The Death Penalty for Drug Offences: Global Overview 2023

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main findings


countries still retain the death penalty for drug offences


people executed in 2023


death sentences imposed in 2023


people on death row for drug offences worldwide

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Harm Reduction International (HRI) has monitored the use of the death penalty for drug offences worldwide since our first ground-breaking publication on this issue in 2007. This report, our 13th on the subject, continues our work of providing regular updates on legislative, policy and practical developments related to the use of capital punishment for drug offences, a practice which is a clear violation of international human rights and drug control standards.

This year marks the beginning of a new approach to our flagship publication. Every edition of this report will provide key data and updated categories, as well as high-level developments at the national and international level. A deeper analysis of developments and trends will be published in the 2024 edition and on alternate years. The methodology used for both reports remains the same.

HRI opposes the death penalty in all cases without exception.

Global Overview

At the end of 2023, 34 countries retained the death for drug offences. In July 2023 Pakistan took the landmark decision to remove the death penalty from the list of punishments that can be imposed for certain violations of its Control of Narcotics Substances Act. This year also saw notable progress in Malaysia, which abolished the mandatory death penalty for all offences, including drug-related ones. This reform may impact the lives of over 700 people on death row for drug offences and bring the country one step closer to total abolition of capital punishment.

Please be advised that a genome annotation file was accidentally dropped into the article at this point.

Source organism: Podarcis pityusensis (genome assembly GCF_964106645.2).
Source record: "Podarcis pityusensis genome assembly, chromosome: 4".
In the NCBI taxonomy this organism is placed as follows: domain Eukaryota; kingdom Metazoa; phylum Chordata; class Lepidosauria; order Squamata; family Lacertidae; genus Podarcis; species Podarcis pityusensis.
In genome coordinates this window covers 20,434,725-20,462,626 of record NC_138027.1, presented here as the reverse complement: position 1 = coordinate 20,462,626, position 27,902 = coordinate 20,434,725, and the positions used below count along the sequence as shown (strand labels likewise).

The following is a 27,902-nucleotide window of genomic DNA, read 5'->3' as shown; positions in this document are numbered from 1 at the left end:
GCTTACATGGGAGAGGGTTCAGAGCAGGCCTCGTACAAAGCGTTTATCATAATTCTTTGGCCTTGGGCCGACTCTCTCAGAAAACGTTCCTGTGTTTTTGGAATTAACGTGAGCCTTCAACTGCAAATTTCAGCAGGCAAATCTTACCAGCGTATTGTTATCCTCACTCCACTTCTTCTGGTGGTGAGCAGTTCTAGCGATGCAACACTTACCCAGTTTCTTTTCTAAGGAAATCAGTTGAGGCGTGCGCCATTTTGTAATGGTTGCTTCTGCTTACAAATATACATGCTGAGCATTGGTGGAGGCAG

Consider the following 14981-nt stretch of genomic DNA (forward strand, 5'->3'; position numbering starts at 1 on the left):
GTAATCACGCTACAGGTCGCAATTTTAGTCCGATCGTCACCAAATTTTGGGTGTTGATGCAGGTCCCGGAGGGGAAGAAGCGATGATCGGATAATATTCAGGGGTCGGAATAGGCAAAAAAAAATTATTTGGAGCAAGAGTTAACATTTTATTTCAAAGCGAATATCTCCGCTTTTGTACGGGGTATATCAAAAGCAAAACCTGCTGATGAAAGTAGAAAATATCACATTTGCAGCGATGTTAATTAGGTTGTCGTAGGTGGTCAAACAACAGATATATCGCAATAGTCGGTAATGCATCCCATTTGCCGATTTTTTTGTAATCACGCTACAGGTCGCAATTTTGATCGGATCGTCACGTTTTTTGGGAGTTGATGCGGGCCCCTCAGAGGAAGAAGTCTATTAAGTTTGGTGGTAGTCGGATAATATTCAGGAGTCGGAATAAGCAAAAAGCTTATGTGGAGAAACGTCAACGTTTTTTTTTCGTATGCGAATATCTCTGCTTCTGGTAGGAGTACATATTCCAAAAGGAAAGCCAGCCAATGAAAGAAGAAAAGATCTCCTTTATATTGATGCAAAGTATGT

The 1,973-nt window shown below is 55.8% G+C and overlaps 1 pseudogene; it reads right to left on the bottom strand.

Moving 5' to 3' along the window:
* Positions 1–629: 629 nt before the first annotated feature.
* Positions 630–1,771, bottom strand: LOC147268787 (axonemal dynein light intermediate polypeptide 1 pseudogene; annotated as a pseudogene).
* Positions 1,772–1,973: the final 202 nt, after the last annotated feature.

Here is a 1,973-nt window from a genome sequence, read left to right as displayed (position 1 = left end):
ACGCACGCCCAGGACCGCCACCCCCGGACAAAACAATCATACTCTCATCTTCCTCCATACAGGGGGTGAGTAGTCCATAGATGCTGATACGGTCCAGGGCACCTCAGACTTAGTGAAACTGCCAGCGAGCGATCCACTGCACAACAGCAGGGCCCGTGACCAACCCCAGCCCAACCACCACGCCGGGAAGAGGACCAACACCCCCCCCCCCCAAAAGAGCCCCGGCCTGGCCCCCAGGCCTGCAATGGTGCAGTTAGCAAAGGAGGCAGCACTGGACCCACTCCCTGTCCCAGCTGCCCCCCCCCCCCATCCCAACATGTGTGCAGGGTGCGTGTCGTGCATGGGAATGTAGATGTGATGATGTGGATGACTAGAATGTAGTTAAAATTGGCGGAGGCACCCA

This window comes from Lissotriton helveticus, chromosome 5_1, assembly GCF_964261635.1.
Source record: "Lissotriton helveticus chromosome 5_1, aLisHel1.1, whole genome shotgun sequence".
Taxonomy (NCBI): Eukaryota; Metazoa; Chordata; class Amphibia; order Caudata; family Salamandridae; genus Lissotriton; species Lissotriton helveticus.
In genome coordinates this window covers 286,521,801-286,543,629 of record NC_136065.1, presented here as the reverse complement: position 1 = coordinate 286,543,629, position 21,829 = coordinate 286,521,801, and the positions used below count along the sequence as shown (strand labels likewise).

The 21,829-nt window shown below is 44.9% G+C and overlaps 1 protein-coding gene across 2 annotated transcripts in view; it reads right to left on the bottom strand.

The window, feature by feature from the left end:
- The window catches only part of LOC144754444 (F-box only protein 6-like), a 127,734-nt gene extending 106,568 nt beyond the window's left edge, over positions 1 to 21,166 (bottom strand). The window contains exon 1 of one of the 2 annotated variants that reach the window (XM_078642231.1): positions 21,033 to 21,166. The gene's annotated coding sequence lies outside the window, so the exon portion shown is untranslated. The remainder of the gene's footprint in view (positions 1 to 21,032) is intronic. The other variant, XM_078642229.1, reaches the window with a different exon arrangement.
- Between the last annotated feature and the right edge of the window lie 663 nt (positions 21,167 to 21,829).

In stark contrast to these positive developments is the record-high number of drug-related executions in 2023 – at least 467. Of those executed, at least 59 people belonged to ethnic minority groups (in Iran and in Singapore), 13 individuals were foreign nationals, and six were women. These figures confirm that these groups are uniquely vulnerable to capital punishment as a tool of drug control. Despite not accounting for the dozens, if not hundreds, of executions believed to have taken place in China, Vietnam, and North Korea, the 467 executions that took place in 2023 represent a 44% increase from 2022. Ninety-eight percent of known drug-related executions took place in Iran.

Drug offences were responsible for roughly 42% (almost one in two) of all executions confirmed globally in 2023- the highest recorded since 2016. 

Drug-related executions were confirmed in five countries: China, Iran, Kuwait, Saudi Arabia and Singapore. Executions for drug offences are also highly likely to have taken place in Vietnam and North Korea but this cannot be confirmed due to censorship.

Confirmed death sentences for drug offences increased by more than 20% from 2022. A minimum of 375 people were sentenced to death for drug offences, of which at least 31 were foreign nationals, and 15 were women. Roughly half of all death sentences for drug offences were passed by courts in Vietnam (188+) and a quarter in Indonesia (114+). The remaining quarter were imposed in 14 other countries.

Information gaps on death sentences persist, meaning many (if not most) death sentences imposed in 2023 remain unknown. Most notably, no accurate figure can be provided for China, Iran, North Korea, Saudi Arabia and Thailand. These countries are all believed to regularly impose a significant number of death sentences for drug offences.

At least 3000 people are on death row for drug offences in at least 19 countries.

Two countries were re-classified this year. Kuwait was placed in the ‘high application’ (from ‘low application’) category as it carried out its first drug-related execution in over a decade. Yemen was moved from the ‘insufficient data’ to the ‘low application’ category, due to higher availability of information on drug-related sentences imposed.

2023 also saw international actors expressing strong positions against the death penalty for drug offences in response to changes at the domestic level. This included the United Nations (UN) Office of the High Commissioner for Human Rights (OHCHR), UN Special Procedures, and the European Union. The UN Office on Drugs and Crime (UNODC) repeatedly failed to take a public position on matters related to the death penalty for drug offences.

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